Saturday, July 09, 2011

We made this - shedworking to beat the recession

At Artsmart in London, Shedman was interested to see Etsy promoting their online community of makers and sellers. One of their giveaways was the tea towel pictured above featuring a tree of sheds - an interesting image, suggesting growth, networking and the unique role of the shed for artists and craftspeople. At the bottom, the strapline: 'Stay handmade'.

Etsy describes itself as a global community 'with buyers and sellers coming from more than 150 countries. Etsy sellers number in the hundreds of thousands. Our mission is to enable people to make a living making things, and to reconnect makers with buyers. Our vision is to build a new economy and present a better choice: Buy, Sell, and Live Handmade.'

Their approach seems to be paying off. In May 2011, Etsy sold 2,006,810 items worth $40.0 million - a 75% increase on May 2010.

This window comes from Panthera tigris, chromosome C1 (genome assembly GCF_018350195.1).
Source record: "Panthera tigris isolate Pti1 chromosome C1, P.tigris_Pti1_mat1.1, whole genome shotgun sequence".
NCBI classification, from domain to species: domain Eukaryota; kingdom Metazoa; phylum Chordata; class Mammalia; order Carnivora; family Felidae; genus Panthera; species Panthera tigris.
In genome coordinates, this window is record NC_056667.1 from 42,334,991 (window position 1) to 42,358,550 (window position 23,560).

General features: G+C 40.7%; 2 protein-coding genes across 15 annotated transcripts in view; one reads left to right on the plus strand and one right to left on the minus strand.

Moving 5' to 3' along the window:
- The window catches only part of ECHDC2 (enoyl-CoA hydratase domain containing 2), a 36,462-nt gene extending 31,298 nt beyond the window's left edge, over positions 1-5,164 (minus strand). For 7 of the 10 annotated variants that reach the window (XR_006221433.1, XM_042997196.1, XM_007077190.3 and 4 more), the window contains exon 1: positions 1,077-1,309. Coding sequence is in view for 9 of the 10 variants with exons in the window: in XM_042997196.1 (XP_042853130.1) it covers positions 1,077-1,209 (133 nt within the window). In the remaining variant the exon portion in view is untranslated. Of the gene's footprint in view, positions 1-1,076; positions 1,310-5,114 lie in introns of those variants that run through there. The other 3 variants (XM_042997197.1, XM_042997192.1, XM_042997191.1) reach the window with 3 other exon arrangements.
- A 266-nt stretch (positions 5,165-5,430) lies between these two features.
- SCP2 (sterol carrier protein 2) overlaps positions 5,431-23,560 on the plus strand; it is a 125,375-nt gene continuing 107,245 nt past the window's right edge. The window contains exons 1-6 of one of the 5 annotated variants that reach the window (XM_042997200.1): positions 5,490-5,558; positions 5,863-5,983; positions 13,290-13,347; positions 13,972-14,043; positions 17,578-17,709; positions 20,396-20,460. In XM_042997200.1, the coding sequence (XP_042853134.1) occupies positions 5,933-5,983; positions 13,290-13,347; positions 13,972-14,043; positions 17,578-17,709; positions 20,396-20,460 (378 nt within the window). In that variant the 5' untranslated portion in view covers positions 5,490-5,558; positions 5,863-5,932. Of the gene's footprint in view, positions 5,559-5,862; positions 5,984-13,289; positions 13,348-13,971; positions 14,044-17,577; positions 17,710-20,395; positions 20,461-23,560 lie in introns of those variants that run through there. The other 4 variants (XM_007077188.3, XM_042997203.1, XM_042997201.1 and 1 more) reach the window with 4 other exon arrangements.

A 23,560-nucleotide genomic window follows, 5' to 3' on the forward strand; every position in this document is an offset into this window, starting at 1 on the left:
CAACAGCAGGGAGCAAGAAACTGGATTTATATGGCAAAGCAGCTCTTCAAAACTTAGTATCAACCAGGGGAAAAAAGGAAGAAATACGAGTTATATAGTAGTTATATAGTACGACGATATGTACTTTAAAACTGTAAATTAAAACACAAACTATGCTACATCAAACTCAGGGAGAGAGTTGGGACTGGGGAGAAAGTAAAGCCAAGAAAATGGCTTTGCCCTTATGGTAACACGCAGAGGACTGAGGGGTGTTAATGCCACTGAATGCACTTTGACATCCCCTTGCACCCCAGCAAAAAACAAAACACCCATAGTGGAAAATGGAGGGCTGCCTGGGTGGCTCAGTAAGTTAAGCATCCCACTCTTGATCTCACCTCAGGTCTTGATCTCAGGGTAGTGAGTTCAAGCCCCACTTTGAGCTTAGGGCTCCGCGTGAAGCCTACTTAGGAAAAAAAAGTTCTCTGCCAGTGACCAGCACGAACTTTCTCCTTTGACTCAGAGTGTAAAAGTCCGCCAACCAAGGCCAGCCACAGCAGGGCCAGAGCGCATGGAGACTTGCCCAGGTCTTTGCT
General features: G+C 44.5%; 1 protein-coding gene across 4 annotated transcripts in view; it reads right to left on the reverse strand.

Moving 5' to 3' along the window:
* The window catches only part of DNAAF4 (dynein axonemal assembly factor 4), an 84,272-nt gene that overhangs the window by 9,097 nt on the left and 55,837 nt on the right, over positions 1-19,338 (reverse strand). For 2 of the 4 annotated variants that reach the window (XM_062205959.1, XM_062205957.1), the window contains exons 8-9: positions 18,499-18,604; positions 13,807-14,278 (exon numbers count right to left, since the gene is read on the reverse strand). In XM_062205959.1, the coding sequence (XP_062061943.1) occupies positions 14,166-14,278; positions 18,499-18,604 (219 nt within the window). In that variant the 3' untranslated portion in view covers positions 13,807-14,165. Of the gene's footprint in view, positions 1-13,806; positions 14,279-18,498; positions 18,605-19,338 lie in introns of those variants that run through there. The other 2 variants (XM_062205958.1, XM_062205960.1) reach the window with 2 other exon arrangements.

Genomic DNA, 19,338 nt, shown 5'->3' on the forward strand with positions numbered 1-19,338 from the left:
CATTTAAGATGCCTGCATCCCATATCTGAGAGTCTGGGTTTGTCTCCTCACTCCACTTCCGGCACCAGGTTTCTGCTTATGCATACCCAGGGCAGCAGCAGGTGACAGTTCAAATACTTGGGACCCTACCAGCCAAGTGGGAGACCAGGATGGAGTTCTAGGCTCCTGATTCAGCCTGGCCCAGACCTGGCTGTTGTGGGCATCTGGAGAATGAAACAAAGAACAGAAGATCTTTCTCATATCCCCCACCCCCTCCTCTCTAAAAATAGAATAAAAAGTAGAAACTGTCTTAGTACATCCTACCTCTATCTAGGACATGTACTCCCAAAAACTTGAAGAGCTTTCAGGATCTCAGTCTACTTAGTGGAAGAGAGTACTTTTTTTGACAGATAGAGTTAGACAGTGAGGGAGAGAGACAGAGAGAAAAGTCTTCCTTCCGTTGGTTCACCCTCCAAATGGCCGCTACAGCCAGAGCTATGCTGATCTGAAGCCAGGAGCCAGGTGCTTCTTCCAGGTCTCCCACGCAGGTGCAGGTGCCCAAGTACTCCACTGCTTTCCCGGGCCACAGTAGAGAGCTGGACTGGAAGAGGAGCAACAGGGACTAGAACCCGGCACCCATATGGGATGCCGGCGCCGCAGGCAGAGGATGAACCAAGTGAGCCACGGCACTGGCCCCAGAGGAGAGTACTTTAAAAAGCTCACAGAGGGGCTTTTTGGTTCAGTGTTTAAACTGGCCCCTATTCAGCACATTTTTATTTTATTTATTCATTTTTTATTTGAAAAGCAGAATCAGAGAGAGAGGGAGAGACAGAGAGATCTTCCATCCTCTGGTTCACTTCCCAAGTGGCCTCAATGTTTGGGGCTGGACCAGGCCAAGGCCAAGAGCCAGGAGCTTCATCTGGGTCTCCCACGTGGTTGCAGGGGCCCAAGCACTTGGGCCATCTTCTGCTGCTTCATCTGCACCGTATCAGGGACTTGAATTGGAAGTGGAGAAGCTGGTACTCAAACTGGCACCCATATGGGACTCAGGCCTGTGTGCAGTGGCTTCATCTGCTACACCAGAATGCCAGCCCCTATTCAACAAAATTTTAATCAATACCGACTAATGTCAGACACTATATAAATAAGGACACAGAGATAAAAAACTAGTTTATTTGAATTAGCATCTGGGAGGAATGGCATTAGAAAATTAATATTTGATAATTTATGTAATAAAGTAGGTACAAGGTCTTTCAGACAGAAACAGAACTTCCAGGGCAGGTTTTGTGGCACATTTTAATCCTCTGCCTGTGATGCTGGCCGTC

Shedman can't remember who said something like 'All a business needs is to make it and sell it', or that many successful businesses started off as a partnership between someone who could make the product and someone who could sell it. Etsy - and other sites like it - offer a way for makers to access their market globally through the partnership of an online salesperson.

Global distibution of Etsies if they were all glowworm
There's the thorny issue of quality here. One person's crafted birdhouse is another's lump of shed junk. But there's a democracy of demand here, and a refreshing lack of elitism. Many makers may have honed their talents and skills in the academy but the academy remains the training ground not the arbiter.

The number of Etsies who work in a shed must run into thousands, so in their honour Shedman has added an Etsy shed search to the sidebar. 

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John Davies aka Shedman